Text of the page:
Now onto a Russian machine gun, the PK Machine gun, more commonly know as the PKM. The PKM is a 7.62 mm general-purpose machine gun designed in the Soviet Union and currently in production in Russia. The PKM was introduced in the 1960s and replaced the SGM and RP-46 machine guns in Soviet service. It remains in use as a front-line infantry and vehicle-mounted weapon with Russia's armed forces, and has been exported extensively. The original PK (Pulemyot Kalashnikova, or Kalashnikov's Machine gun) was a development of Kalashnikov's automatic rifle design, firing the 7.62x54mmR Eastern Bloc standard ammunition originally from the MosinNagant. It is equipped with a simple bipod and is designed as a squad-level support weapon; it is also suitable for installation and vehicle mounting. The PK machine gun can be used as a light anti-aircraft weapon when it is put on an AA mount. Like most other Soviet machine guns, the standard model feeds from the right and ejects its spent cases via an ejection port on the left side of the weapon, contrary to the right side ejection port seen in most Western machine guns. In airsoft, the PKM is made only by Echo 1, and they are rarely seen.
Last covered today is the L86 LSW, an English weapon. The L86A1 LSW is a magazine-fed automatic weapon originally intended to provide fire support at a fireteam level. It has a longer barrel than the L85A1 rifle and a bipod, shoulder strap and rear pistol grip, together with a shorter handguard. The extended barrel provides an increased muzzle velocity and further stabilizes the bullet, giving a greater effective range. The weapon is otherwise identical to the L85 version on which it is based, and the same 30-rd magazines (60 round magazines also being available) and sighting systems are used. Like the L85 rifle, it has a rate-of-fire selector on the left side behind the magazine housing, enabling either single shots or automatic fire.The increased barrel length, bipod and the optical performance of the SUSAT give the weapon excellent accuracy. From its inception, the L86 was a target of criticism on much the same basis as the L85. The LSW has the additional issue (shared by any light support weapon derived from a rifle, for example the heavy-barrel FN FAL) of its inability to deliver sustained automatic fire as it does not have a quick-change barrel, and is not belt fed. The primary use of the LSW has shifted to that of a marksman's weapon within many infantry sections, capable of providing extremely accurate precision fire at ranges of over 600 m. The role of a light support weapon is instead filled with the L110A1 FN Minimi which is a belt fed weapon with a quick-change barrel. In airsoft, ICS makes an L86, as well as ARES, but these are not widely used.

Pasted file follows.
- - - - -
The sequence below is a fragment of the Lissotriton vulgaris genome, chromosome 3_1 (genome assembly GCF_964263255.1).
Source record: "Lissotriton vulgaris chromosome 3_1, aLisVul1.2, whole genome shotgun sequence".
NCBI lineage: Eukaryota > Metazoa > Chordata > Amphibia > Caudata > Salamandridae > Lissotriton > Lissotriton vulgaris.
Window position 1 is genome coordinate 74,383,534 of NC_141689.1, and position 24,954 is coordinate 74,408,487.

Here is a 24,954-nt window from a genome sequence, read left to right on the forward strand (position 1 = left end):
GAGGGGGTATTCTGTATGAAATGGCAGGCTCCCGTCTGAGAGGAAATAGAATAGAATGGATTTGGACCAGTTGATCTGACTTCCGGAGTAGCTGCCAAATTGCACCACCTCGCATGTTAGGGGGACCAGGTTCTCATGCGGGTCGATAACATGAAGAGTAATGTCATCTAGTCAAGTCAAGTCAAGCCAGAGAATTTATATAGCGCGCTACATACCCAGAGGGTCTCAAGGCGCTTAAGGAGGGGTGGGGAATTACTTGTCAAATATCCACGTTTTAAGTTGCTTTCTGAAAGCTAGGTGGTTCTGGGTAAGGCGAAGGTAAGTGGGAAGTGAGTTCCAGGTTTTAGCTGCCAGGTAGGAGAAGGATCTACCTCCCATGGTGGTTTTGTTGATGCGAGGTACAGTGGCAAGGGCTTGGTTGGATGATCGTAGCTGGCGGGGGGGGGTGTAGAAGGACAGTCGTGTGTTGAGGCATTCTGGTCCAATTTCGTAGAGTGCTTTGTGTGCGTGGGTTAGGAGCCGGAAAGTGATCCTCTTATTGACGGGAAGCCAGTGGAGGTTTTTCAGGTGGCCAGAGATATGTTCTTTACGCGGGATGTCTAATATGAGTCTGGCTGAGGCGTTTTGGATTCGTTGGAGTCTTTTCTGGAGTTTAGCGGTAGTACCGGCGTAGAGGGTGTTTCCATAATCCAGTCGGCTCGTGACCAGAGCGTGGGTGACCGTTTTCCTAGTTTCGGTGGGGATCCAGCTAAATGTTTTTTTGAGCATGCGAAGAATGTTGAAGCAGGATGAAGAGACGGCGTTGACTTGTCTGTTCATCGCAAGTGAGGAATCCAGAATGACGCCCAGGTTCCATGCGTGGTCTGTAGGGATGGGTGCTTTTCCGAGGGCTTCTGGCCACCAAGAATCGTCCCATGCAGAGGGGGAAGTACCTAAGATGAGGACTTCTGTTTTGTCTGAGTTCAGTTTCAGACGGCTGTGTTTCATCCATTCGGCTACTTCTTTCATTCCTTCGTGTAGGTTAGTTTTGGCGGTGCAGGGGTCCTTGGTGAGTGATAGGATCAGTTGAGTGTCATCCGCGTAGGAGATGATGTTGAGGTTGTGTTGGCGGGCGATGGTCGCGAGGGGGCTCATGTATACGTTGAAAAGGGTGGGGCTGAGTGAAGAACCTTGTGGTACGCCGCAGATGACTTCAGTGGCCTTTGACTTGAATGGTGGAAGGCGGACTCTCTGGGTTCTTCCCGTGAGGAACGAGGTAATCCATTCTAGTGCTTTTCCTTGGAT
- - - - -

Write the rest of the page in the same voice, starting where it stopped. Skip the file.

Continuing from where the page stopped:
With all these extended middle range supporting replicas to choose from, how does one decide which is right for them? This part is up to you. With all these replicas being used against them, how does one protect themselves? This one is simple, ALWAYS wear eye protection when handling any airsoft replicas, and never treat one like it's a simple toy. Airsoft replicas can and will hurt people, so be courteous, be careful, and be safe with them all.
Thank you very much for joining me through this series, and I hope you learned something about your favorite weapon system. Please join me in my next article, which will probably cover weapons used in the second World War. Thanks again, and as always, stay frosty.